Imagine! A day without video content. How would that be? Boring? ABSOLUTELY. Since the time YouTube came into our lives, the idea of consuming content has changed drastically. People these days prefer a video guide to a written step to step process. Imagining even a single day without YouTube is scary. But ever wondered, how was youtube developed? No? Yes? Let's explore.
It all began in 2005, when the three entrepreneurs registered the YouTube logo, website domain, and trademark. A year later, Google paid $1.65 billion for YouTube, which had over 700 million weekly views at the time. It resulted in the establishment of the YouTube Partner Program (YPP). Everyone may now profit from their viral content thanks to YPP. To attract more users to the site, YouTube began to improve the quality of the videos that were submitted. As a result, in 2008, it launched HD videos. This sparked interest in the site's alternate usage, such as gaming and vlogging channels.
It began offering Netflix and Apple content to its subscribers in 2010, and eventually added movies from Paramount, Disney, Sony, Warner Brothers, and other studios. As a result, YouTube could no longer be considered an amateur video-sharing service, which began the next year with the launch of a new version of the site interface.
YouTube released its first iPhone app in 2012. It's the third most popular app on the market, with 35% of smartphone users using it on a regular basis! Smartphones became ubiquitous, and their pervasiveness gave rise to new types of capitalism for YouTube. In an attempt to compete with Apple and Spotify, YouTube launched the "Music Key" membership service in 2014, which allowed users to listen to ad-free music, watch YouTube videos offline, and listen in the background.
A year later, YouTube refocused its efforts on its most vulnerable consumer category, releasing YouTube Kids, a companion mobile app that makes it safer and simpler for kids to discover the world through internet video. In 2017, Google released YouTube Go, a new software aimed at making the video-sharing site more accessible on mobile devices in growing nations such as India, Nigeria, Indonesia, Malaysia, the Philippines, Vietnam, South Africa, and Kenya, where the connection is more constrained.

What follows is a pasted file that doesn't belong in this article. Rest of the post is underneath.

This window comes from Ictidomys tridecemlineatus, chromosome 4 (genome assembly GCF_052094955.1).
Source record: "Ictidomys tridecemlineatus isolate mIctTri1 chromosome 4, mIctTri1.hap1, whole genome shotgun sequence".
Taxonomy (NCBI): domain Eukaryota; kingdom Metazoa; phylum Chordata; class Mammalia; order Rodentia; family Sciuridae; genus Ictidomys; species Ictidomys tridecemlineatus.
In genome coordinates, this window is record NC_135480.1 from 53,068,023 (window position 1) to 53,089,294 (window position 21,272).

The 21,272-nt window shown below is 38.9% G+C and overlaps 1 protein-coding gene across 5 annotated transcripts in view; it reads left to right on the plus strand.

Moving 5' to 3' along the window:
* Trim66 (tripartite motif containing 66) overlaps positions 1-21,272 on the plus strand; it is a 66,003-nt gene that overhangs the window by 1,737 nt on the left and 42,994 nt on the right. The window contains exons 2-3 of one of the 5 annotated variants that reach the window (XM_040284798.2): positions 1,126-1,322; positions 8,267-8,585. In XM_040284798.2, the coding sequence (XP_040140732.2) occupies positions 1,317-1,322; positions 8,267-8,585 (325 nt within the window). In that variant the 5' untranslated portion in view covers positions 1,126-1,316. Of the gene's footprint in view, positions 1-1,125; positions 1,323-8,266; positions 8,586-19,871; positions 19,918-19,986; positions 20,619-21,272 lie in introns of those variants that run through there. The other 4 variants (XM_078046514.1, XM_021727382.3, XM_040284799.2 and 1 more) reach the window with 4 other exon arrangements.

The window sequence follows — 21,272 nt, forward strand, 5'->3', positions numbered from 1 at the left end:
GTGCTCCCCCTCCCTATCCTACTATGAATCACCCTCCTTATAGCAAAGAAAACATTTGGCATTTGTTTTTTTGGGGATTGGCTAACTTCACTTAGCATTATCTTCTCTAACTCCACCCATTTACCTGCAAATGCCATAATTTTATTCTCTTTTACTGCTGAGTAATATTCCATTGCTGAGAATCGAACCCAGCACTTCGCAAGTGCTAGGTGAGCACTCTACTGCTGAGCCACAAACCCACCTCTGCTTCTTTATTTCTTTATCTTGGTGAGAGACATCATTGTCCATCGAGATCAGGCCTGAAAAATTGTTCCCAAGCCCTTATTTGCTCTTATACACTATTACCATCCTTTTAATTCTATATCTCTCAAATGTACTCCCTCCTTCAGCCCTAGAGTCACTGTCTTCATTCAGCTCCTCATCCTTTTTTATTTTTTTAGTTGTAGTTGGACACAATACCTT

The current numbers on YouTube are alarming! It is available in over 91 countries, encompassing 95% of the global Internet population. It indicates that eight out of ten 18–49-year-olds view YouTube on a monthly basis. It began as a simple amateur video-sharing service but has now grown into a complete ecosystem with tremendous diversity!
The big question arises for all the tech lovers, what programming language is YouTube written in?
To comprehend YouTube's technical stack, we must first go back to the beginning. Because YouTube was not a Google initiative from the start, the three creators used PHP to build it. They were inspired by a number of dating sites that were created mostly with PHP. In fact, they were blown away by Facebook, which is still built on PHP. However, the programming language used to create YouTube has evolved dramatically over time, particularly since Google's accusations.
YouTube's app underwent a significant alteration when it ceased utilizing PHP. As a result, Google entirely overhauled the platform's code. Python is now the most often used programming language in the construction of platform forms. Google has been undergoing a transition since 2007, and the new website was released in March 2010. The new design, which had Python at its heart, streamlined the user interface and was well received by users. According to the product manager, the prior version using PHP had a lot of clutter, so they had to take a step back and entirely redesign the new product while keeping the main idea intact.
Every year, Google introduces substantial modifications and enhancements to its YouTube platform as part of Recent Developments. Following the success of Amazon-owned Twitch in the gaming area, YouTube Gaming was included as one of the new features. Google's own programming language, Go, is reported to have been used to build the live broadcast of gameplay. In reality, Google has a long-term strategy to switch from Python to Go as the fundamental language.
Two other big additions are YouTube Music and YouTube Red. Instead of going to social network pages, artists may use the community function to notify their followers in simple postings. YouTube also includes a number of applications that run on Java, including YouTube Go, YouTube Music, YouTube TV, and YouTube Premium. They also have iOS apps that employ Swift as the programming language.
Streaming films over the internet was science fantasy only 25 years ago. It's now a reality! YouTube met a market demand well enough to become the world's second most popular search engine. Although internet technologies are always improving, YouTube has continued to demonstrate why it is the top video platform by providing more and more innovative features throughout the years.
YouTube is a great medium for reaching specialized audiences looking for relevant and interesting video content, whether you are a youngster, an adult, a sportsman, a dancer, a marketer, an entrepreneur, or anybody else.
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